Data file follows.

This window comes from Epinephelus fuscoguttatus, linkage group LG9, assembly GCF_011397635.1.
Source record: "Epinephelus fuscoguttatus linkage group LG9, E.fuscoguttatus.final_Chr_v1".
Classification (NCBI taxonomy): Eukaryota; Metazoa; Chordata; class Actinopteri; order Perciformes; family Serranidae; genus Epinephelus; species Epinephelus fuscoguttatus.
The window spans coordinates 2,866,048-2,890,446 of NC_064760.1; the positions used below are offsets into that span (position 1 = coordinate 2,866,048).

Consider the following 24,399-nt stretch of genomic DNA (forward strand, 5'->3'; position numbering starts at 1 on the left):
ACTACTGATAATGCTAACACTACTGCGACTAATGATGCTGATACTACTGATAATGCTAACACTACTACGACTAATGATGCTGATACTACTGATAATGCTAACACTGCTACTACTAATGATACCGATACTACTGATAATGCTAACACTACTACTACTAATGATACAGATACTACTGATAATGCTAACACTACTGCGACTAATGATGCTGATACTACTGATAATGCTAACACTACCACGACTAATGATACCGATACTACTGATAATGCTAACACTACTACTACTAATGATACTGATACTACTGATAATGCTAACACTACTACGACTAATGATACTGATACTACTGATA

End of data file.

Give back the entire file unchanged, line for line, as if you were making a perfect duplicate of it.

This window comes from Epinephelus fuscoguttatus, linkage group LG9, assembly GCF_011397635.1.
Source record: "Epinephelus fuscoguttatus linkage group LG9, E.fuscoguttatus.final_Chr_v1".
Classification (NCBI taxonomy): Eukaryota; Metazoa; Chordata; class Actinopteri; order Perciformes; family Serranidae; genus Epinephelus; species Epinephelus fuscoguttatus.
The window spans coordinates 2,866,048-2,890,446 of NC_064760.1; the positions used below are offsets into that span (position 1 = coordinate 2,866,048).

Consider the following 24,399-nt stretch of genomic DNA (forward strand, 5'->3'; position numbering starts at 1 on the left):
ACTACTGATAATGCTAACACTACTGCGACTAATGATGCTGATACTACTGATAATGCTAACACTACTACGACTAATGATGCTGATACTACTGATAATGCTAACACTGCTACTACTAATGATACCGATACTACTGATAATGCTAACACTACTACTACTAATGATACAGATACTACTGATAATGCTAACACTACTGCGACTAATGATGCTGATACTACTGATAATGCTAACACTACCACGACTAATGATACCGATACTACTGATAATGCTAACACTACTACTACTAATGATACTGATACTACTGATAATGCTAACACTACTACGACTAATGATACTGATACTACTGATA